Sunday, September 21, 2014

Hope Solo still playing despite domestic violence charges

In case you haven't noticed over the past few weeks, the NFL and its commissioner Roger Goodell have come under fire for their lax punishment of no less than five players being charged with various domestic violence and child abuse incidents.

While the media seems to find numerous angles in crucifying Goodell and team owners over their less than sparkling record for disciplining these players, these same crusading, self-righteous reporters seem to have ignored one domestic violence case where the charged person is still playing and have even celebrated the person charged with the offense.

Hope Solo.

While fans burn their Ray Rice jerseys and media-types rake the NFL over the coals, where are the do-gooders' outrage at Solo continuing to play while Adrian Peterson, who has been accused of child abuse, is suspended (rightfully so) from playing for the Minnesota Vikings.

The 33-year-old Solo, one of the biggest and most marketable stars in women’s sports, is accused of the same criminal charges as the NFL players, but continues to play for her pro team as she waits for the national team trials in November.  Solo was even cheered for extending her shutout record to 73 games as the U.S. women’s national team beat Mexico 4-0 in a friendly Thursday night in Rochester, N.Y.

Would Peterson get this type of reaction for gaining 200 yards?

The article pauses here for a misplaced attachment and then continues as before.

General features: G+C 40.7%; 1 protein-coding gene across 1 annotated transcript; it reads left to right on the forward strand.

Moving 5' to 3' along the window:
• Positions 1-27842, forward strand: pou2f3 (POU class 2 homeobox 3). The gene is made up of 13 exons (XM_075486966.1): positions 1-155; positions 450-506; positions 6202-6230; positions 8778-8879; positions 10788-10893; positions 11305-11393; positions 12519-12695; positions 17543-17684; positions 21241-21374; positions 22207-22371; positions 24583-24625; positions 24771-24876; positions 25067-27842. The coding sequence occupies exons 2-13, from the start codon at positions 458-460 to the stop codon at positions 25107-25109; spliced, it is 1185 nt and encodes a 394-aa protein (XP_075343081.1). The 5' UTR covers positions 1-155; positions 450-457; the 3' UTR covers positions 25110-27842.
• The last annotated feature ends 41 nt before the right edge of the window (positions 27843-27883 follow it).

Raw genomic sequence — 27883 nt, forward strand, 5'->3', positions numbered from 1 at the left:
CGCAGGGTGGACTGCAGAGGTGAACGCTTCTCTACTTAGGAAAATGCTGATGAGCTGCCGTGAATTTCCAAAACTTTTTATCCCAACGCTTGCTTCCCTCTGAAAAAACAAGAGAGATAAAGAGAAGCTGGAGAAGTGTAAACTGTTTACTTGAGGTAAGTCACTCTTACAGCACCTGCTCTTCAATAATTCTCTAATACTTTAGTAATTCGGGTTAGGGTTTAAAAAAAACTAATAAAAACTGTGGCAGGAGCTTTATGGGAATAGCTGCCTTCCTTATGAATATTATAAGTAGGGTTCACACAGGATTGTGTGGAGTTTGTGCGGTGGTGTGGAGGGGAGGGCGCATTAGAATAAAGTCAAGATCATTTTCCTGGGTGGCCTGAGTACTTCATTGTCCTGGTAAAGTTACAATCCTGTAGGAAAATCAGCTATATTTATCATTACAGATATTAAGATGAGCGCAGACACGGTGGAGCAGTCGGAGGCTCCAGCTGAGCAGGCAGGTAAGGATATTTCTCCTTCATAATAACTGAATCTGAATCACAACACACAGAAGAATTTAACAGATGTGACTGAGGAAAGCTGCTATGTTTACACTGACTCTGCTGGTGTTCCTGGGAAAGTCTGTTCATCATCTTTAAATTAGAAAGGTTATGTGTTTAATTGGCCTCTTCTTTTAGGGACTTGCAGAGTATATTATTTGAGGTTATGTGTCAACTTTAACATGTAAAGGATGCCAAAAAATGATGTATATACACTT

Unlike some of the biggest NFL stars, Solo, who is their counterpart in women’s soccer and someone touted as a role model, quietly goes about her business of keeping soccer balls from going into the net. NFL stars like Ray Rice, Greg Hardy, Jonathan Dwyer and Adrian Peterson were banished after massive sponsor, political and fan pressure, but Nike, for instance, has remained silent on Solo.

At least some social media has noticed the double standard:

Comparing hulking NFL player Rice punching and knocking out his fiancee to a female soccer player accused of assaulting her half-sister and 17-year-old nephew is arguable — but it is still domestic violence. And if this behavior shouldn't happen in the NFL, it shouldn’t happen in women’s sports, either.

Solo's team, the Reign, rationalized their decision to keep her on the field by saying they were still collecting evidence on the case. The U.S. Soccer national team is apparently following suit.

If she wasn't one of the most high-profile players, in a low-profile league, Solo probably wouldn't be playing.

Solo has apologized on Facebook for what she characterized as “a highly unfortunate incident.”

But, if abuse is abuse, then fair is fair.

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